Canada’s Latin American community is growing and universities need to improve teaching about the region

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Last October marked the fourth annual Latin American Heritage Month in Canada. The month recognizes the social, economic and political contributions of Latinx people in Canada and the vast demographic changes underway.

Data from a recent census shows that the number of people identifying as Latinx in Canada is growing rapidly. In British Columbia, the number of Latinx has increased by almost 50% since the 2016 census. In cities like Hamilton, Ontario. the Latinx diaspora is one of the fastest growing immigrant groups.

These results signal a greater need for Latinx studies in Canadian universities. At McMaster University, we have introduced an interdisciplinary minor in Latin American and Latin Studies to provide new insights and perspectives on the peoples of the region.

As Latinx and Latin American communities continue to grow, universities need to improve how they teach students about Latin America as well as Latinx communities in Canada.

Students are interested in learning about Latin America in a non-extractive, interdisciplinary way that examines the material histories of colonialism and their influence on contemporary experiences.

As ethnic studies scholar Lorgia García Peña says, Latin studies can help decolonize the way we teach students about the world. The field also uses interdisciplinary approaches to examine the histories, geographies, migration patterns, and racial intersections that inform the diverse experiences of Latino and Latino peoples who live outside of their homelands.

Fields like Latinx Studies can help us understand diasporic communities and the impact of colonial histories on current inequalities.
(Shutterstock)

Understanding Diasporic Communities

The Latino population in Canada is a relatively new immigrant community compared to communities in the United States. However, it is essential to understand how underrepresentation and inequality affect communities in Canada.

Toronto Public Health found that members of the Latinx community were seven times more likely to contract COVID-19 than white Torontonians.

In the area of ​​education, research conducted in 2008 showed that Latino and Latino students face barriers to graduation from the Toronto District School Board. More recently, a 2021 report from the Peel District School Board showed that Latino and Latino students, as well as Black and Indigenous students, were two to five times less likely to graduate within five years. compared to the average Peel student. Additionally, Black, Latino, and Latino students were underrepresented in applied-level courses.

Systemic issues at the high school level have been shown to carry over to post-secondary education. Some Canadian universities have attempted to address this problem by creating programs and pathways to correct the underrepresentation of Latino students. The University of Toronto, Western University and McMaster University have all developed programs in response to this crisis of representation and visibility.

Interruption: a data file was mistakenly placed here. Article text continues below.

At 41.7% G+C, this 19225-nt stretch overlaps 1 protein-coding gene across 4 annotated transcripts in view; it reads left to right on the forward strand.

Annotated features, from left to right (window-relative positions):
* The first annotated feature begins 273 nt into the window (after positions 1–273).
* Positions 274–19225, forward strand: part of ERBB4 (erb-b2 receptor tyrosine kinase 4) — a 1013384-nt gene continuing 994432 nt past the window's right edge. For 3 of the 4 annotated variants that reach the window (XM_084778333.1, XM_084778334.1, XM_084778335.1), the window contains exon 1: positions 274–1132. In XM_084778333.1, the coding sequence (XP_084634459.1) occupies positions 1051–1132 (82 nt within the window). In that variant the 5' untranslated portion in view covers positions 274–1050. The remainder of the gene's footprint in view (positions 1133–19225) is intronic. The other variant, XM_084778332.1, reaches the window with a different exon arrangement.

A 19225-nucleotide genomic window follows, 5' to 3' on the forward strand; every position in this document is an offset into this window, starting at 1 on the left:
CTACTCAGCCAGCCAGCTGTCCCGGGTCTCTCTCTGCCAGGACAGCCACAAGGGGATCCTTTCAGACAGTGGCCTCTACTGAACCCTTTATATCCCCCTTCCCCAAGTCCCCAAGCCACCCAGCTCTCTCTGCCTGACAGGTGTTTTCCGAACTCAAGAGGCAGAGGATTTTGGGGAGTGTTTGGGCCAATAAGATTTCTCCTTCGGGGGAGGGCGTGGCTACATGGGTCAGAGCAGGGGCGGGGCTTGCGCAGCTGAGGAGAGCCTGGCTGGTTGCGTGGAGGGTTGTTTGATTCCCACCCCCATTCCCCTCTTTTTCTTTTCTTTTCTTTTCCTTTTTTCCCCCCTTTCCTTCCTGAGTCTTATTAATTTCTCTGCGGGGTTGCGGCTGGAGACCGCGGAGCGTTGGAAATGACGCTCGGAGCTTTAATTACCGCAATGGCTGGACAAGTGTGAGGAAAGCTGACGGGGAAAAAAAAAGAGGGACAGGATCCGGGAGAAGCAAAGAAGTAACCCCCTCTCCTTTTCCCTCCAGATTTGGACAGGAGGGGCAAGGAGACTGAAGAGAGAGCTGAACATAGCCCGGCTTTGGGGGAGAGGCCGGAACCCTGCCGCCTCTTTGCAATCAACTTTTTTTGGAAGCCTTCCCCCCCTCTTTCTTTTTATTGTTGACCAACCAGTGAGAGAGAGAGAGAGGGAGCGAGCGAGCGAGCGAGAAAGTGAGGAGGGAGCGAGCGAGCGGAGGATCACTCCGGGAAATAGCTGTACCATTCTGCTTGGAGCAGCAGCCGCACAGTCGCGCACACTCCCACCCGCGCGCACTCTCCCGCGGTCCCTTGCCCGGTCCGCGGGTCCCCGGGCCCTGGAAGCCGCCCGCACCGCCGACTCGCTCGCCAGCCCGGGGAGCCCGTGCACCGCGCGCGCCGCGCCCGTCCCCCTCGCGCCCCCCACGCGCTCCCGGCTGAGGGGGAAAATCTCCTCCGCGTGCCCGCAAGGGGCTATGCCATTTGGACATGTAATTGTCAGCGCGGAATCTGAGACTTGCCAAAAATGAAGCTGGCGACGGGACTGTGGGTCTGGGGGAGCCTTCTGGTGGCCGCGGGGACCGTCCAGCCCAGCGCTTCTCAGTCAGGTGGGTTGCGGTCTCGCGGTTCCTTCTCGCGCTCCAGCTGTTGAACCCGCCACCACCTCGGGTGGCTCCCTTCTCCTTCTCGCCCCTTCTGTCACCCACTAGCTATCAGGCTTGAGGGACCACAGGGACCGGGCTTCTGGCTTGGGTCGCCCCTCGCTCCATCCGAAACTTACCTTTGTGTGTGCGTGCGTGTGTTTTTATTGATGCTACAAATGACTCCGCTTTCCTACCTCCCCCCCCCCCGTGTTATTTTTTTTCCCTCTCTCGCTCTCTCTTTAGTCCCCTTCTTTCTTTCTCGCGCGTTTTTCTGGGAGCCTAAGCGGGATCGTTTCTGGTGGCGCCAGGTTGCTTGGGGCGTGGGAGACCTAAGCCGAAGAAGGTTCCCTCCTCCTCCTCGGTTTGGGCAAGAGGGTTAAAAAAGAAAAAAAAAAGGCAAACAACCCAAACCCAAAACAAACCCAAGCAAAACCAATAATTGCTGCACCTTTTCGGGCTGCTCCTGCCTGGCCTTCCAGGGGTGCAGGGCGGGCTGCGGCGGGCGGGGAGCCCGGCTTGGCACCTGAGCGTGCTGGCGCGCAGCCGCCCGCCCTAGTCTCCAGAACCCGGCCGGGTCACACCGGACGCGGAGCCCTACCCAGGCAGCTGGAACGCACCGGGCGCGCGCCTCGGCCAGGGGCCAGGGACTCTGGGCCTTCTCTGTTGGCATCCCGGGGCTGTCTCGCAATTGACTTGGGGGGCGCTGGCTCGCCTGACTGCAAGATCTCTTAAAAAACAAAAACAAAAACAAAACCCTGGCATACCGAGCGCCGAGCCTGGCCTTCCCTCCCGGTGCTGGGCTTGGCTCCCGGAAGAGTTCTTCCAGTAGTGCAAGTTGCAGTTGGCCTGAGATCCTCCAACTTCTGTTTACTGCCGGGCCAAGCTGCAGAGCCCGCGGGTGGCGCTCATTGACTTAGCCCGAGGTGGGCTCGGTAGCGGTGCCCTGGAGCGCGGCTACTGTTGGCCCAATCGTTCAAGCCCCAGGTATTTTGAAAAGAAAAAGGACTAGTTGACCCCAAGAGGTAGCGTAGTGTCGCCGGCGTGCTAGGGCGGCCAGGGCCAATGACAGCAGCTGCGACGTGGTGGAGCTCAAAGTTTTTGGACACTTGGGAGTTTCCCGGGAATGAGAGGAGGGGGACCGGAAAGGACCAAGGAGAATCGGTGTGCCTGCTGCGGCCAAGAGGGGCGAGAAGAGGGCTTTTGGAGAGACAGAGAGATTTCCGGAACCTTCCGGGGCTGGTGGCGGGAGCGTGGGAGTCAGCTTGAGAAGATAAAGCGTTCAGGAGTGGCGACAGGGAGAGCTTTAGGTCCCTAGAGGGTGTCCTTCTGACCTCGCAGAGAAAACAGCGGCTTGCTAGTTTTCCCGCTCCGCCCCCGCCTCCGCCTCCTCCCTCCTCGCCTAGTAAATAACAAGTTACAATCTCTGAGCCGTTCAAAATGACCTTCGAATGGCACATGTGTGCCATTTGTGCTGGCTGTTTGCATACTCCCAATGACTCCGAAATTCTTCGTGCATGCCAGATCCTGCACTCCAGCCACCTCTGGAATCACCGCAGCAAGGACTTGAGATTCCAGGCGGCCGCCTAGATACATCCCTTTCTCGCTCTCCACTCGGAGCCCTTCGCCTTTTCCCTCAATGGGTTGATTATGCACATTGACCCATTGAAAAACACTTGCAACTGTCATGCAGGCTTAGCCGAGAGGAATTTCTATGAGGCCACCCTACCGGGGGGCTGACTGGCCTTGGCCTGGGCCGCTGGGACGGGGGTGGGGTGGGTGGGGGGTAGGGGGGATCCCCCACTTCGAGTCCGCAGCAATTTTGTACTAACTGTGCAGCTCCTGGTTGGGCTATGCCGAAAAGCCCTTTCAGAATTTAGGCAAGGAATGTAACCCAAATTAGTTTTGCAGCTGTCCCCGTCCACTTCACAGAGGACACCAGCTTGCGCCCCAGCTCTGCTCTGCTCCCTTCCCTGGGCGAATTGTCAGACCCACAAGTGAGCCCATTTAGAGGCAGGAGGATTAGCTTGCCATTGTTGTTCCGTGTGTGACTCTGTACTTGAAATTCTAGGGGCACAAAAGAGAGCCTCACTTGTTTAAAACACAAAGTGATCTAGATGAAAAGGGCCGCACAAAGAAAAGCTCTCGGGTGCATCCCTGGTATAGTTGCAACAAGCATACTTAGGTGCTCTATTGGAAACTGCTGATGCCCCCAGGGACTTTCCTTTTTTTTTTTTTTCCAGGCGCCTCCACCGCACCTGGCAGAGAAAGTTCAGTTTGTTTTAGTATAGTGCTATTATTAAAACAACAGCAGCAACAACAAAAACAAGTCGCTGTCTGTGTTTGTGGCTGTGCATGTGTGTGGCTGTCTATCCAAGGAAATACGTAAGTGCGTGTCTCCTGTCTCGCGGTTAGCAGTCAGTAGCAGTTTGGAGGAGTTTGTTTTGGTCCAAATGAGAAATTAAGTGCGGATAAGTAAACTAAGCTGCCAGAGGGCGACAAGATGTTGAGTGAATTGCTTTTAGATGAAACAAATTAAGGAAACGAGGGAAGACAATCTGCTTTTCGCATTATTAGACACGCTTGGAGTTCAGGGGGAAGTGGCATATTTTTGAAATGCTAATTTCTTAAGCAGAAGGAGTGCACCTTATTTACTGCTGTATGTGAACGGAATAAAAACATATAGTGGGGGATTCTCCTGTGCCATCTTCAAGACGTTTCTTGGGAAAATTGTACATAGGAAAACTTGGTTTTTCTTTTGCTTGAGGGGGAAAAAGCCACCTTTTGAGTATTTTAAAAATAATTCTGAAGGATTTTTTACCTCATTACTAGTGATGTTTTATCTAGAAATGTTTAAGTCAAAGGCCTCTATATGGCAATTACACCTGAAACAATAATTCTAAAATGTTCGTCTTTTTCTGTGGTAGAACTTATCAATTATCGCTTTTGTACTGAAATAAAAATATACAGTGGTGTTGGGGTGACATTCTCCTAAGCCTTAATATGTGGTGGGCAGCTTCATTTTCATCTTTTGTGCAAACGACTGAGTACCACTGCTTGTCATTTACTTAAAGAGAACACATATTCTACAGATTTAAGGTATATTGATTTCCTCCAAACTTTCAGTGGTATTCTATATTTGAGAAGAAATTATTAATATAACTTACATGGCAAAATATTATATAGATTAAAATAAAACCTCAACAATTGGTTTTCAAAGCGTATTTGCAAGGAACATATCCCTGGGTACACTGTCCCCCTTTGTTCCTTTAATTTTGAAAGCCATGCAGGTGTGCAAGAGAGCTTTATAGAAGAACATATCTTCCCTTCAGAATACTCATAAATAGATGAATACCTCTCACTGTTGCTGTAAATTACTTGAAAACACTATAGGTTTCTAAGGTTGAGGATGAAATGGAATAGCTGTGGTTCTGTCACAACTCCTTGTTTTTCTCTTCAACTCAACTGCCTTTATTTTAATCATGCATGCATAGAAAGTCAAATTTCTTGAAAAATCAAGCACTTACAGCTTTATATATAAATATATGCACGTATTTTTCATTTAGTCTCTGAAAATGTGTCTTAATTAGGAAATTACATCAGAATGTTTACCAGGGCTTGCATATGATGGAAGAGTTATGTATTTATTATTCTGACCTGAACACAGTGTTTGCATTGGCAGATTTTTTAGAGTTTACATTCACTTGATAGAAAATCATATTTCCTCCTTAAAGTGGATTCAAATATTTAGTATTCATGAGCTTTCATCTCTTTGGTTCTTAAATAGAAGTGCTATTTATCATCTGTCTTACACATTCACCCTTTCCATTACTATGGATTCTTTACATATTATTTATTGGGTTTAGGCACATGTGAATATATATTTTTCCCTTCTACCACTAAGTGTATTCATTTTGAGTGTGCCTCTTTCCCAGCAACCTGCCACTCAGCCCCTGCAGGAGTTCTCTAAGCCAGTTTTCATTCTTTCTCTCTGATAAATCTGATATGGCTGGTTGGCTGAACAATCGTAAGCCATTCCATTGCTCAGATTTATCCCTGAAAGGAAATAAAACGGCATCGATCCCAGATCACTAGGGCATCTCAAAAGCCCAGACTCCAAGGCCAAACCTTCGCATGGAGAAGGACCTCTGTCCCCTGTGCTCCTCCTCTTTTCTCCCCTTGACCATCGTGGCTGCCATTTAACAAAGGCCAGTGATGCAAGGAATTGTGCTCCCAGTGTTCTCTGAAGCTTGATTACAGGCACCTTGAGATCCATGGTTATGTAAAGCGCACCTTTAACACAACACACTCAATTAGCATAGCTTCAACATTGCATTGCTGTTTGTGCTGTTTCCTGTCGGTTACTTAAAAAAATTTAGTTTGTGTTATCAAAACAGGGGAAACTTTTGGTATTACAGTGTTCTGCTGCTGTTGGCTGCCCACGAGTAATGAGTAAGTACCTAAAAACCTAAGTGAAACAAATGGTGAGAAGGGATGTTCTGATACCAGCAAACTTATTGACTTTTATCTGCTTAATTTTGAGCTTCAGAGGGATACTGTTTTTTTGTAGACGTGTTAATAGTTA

A map showing the countries of South and North America
Students want to learn about Latin America in a non-extractive and nuanced way.
(Shutterstock)

Increase equity, diversity and inclusion

Over the past few years, we have seen many commitments made to equity, diversity and inclusion, with varying degrees of success. As this work expands across many universities, Latin and Latin American studies can play a key role in EDI research and teaching.

At McMaster, our new minor program connects students and scholars with diverse ties to Latin America through research and teaching, across faculties of humanities, science, and social sciences. By offering valuable global perspectives from different branches of knowledge, fields like Latin and Latin American studies can help challenge colonial histories and narratives.

In our own interdisciplinary research, we have focused on understanding climate change in South America, incorporating the perspectives of black and racialized peoples, medicinal practice in ancient communities, cuisines and dietary habits, and human- environment.

Through our work and that of other scholars, we find many synergies between Black, Indigenous, and Latin Studies. These ties emerged from the common colonial history and lived realities of different communities and groups in Latin America.

This region – which includes North, Central and South America, as well as the Caribbean – is populated by approximately 150 million people of Black and African descent. It is also populated by more than 58 million Aboriginal people belonging to at least 829 different nations and communities. As these peoples continue to establish diasporas in Canada, there is a growing need to center histories, discourses and research on important topics such as race, racialization and ethnicity.

Teaching and research are enriched and enhanced when Latin and Latin American studies connect with other equity-seeking groups. Fields like Latinx and Latin American studies are as significant as they are essential. As García Peña notes, these fields can be:

“A critical and anti-colonial site of knowledge production, learning and teaching. Thus, it offers students, faculty and the communities from which they come an intellectual home as well as a connection to the historical and social events that shape these community experiences: colonialism, wars, migrations and social movements. »

It is imperative that this interdisciplinary work continues to grow, as it contributes to a fairer world through teaching, scholarship, community outreach, and student support.

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